Arts & Culture

Two Soldiers, Lonely Together

By Saul Austerlitz

For some young Israelis, the idea of army service still holds romantic possibility: serving one’s country with the promise of adventure, and the opportunity to discover one’s self far from home. The reality is often quite different, with drudgery and endless repetition of dull tasks the markers of another day in the Israel Defense Forces. Vidi Bilu and Dalia Hager’s quietly forceful film, “Close to Home,” offers a look at a rarely seen side of the IDF, replacing the often overblown masculine warrior-worship of other military films with a distinctly subtler, more patient feminine gaze.Read More

Being a Jew Among the Genteel and Gentile

By Steven G. Kellman

The ordeal of civility, as defined by sociologist John Murray Cuddihy in his 1974 book, is “the ritually unconsummated courtship of Gentile and Jew.” This phenomenon is a recurrent theme throughout the fiction of Louis Begley. Even more than in his first novel — “Wartime Lies” (1991), the story of a Jewish boy who survives the Nazi occupation of Poland by passing as Catholic — Begley’s eighth novel, “Matters of Honor,” is shaped mainly by “all the Jewism” that one of its characters desperately seeks to escape.Read More

German Book Redefines ‘Victimhood,’ Problematically

By Jack Fischel

In the aftermath of World War II, Germany attempted to come to terms with the Holocaust. But ultranationalists were not contrite about the recent past, and contended that the killing of hundreds of thousands of German civilians during the Allied air offensive was the moral equivalent of the mass murder of the Jews. This argument, however, remained on the periphery of political discussion until recently, when the claims of moral equivalency entered the mainstream of German political culture with the publication of Jörg Friederich’s best-seller, “The Fire” (“Der Brand”).Read More

Hitler’s Jewish Counterfeiter

By Katharina Goetze

Although life in the “golden cage” of Sachsenhausen was deceptively comfortable for Adolf Burger, he believed that the secret he shared with the Nazis was too precious for him to survive. Yet survive the Jewish printer did, and at 89 he is still around to tell his tale. Now, Austrian filmmaker Stefan Ruzowitzky has made a new movie based on Burger’s memoirs. The film, “Die Fälscher” (“The Counterfeiters”), which will come to German cinemas next month, tells the extraordinary story of the Nazi forging factory that changed the Czech printer’s life — and saved it.Read More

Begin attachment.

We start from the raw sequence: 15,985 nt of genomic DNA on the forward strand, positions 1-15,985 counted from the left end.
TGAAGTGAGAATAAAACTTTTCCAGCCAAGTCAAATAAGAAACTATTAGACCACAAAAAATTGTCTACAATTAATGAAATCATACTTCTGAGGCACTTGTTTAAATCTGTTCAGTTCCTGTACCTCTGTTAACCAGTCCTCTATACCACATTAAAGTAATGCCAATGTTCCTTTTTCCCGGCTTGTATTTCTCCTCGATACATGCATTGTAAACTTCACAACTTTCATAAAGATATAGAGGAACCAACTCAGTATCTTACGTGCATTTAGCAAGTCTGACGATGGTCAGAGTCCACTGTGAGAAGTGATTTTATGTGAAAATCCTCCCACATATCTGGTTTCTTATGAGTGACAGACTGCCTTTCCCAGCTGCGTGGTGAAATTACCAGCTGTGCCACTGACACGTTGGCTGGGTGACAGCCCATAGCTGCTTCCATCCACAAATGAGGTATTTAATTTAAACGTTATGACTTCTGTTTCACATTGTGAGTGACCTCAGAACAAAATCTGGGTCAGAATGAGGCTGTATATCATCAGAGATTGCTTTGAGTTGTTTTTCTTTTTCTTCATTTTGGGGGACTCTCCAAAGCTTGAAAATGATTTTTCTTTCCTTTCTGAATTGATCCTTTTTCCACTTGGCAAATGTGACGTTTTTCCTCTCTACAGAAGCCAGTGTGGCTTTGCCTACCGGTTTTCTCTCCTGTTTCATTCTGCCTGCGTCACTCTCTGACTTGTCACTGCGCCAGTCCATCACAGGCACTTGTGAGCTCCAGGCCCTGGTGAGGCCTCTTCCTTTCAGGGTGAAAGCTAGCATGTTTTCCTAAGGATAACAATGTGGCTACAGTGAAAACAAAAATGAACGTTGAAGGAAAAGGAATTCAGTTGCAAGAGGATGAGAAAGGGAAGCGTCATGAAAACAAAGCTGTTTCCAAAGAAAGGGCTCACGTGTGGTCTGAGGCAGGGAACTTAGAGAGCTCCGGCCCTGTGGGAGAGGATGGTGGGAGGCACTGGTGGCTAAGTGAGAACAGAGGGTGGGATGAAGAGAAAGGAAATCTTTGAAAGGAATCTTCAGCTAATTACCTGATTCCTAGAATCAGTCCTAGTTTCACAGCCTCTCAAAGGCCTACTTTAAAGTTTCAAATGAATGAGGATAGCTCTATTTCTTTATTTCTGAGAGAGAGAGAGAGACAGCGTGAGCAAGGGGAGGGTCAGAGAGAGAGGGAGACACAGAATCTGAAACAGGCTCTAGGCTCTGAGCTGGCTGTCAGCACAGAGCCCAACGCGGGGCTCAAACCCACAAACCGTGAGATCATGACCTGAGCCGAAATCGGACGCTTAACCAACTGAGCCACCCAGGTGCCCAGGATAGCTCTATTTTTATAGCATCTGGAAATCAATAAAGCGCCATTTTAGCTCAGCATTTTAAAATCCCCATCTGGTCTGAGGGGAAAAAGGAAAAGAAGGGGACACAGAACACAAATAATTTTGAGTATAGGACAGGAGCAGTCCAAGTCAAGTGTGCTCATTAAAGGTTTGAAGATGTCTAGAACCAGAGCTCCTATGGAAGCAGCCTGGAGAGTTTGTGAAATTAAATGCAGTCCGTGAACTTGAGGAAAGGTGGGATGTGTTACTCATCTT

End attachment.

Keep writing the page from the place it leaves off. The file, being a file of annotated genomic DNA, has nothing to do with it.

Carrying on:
The Radical Rationalism of Maimonides

By Allan Nadler

Moses Maimonides (Rambam, in traditional parlance) has been widely lionized as the greatest mind in Jewish history. Even before his death in 1204, the Jews of Yemen went so far as to include his name in their version of the Kaddish, imploring that God’s kingdom be established “in our lives, in ours days, in the lives of thy children Israel and in the lifetime of our master, Moses ben Maimon.” The Jews’ reverence for Maimonides’s unmatched rabbinic learning earned him the title “the great Eagle,” just as their appreciation for his great communal leadership was reflected in his moniker, “the Mordecai of his generation.”Read More

You Don’t Have To Be Hungarian, But It Helps

By Gabriel Sanders

After the death of his 95-year-old father, Imre, and the birth of his first grandchild, Ulysse, Hungarian-born French writer Adam Biro decided to write a book about his family. He called it “Les Ancêtres d’Ulysse” (“Ulysses’s Ancestors”); fearing, however, that the American reader knows little of the glories of the Hungarian past — and worried, perhaps, that an unknowing bookstore clerk might shelve the title alongside Homer’s “Odyssey” — Biro added a new introduction to the English edition and changed the title.Read More

Journalist Profiles Nine Extraordinarily Influential Emigres

By Edward Serotta

My grandmother used to satirically refer to “Die Grossen Ungarischen Jüdischen Übermenschen,” or “The Great Hungarian Jewish Superhumans,” because this subset of Jews were always so relentless in praising their own. But though we rolled our eyes at the bias espoused by some Hungarians, Kati Marton has offered some dazzling proof that at least some of it is deserved.Read More

A Historical Novel About Ruth, Minus The Sappiness

By Elissa Strauss

Novels based on the Old Testament have become quite popular in the past 10 years. While the religious tone and the style tend to vary — some can be read as parables, others as Harlequin romances — one consistent thread has been the highly detectable feminist undercurrent. In books like Anita Diamant’s widely read “The Red Tent,” and Rebecca Kohn’s “The Gilded Chamber: A Novel of Queen Esther,” the writers use their creative license to surmise the female-centered universe of ancient times.Read More

The Personal And the Political

By Stephen Marche

At the beginning of Aharon Appelfeld’s new novel, “All Whom I Have Loved,” 9-year-old Paul Rosenfeld is on summer vacation with his mother, enjoying what are perhaps his last moments of undiluted happiness. He remembers, “Once she put some squares of halva-covered chocolate on her palm and said, ‘Take it my love, it’s tasty.’” That night, the nearby town celebrates a Christian festival with a mass slaughter of pigs and cattle, and Paul dreams of a sky filled with blood. The entire novel is in that juxtaposition: small moments of sweetness and light collected under the glare of oncoming horror.Read More

God on the Mind, and on the Mic

By Matthue Roth

‘God has changed since Genesis,” sings Romy Hoffman, aka Macromantics, on her new album — and then follows it up with a sly vocal wink at the listener: “Haven’t we all?”Read More

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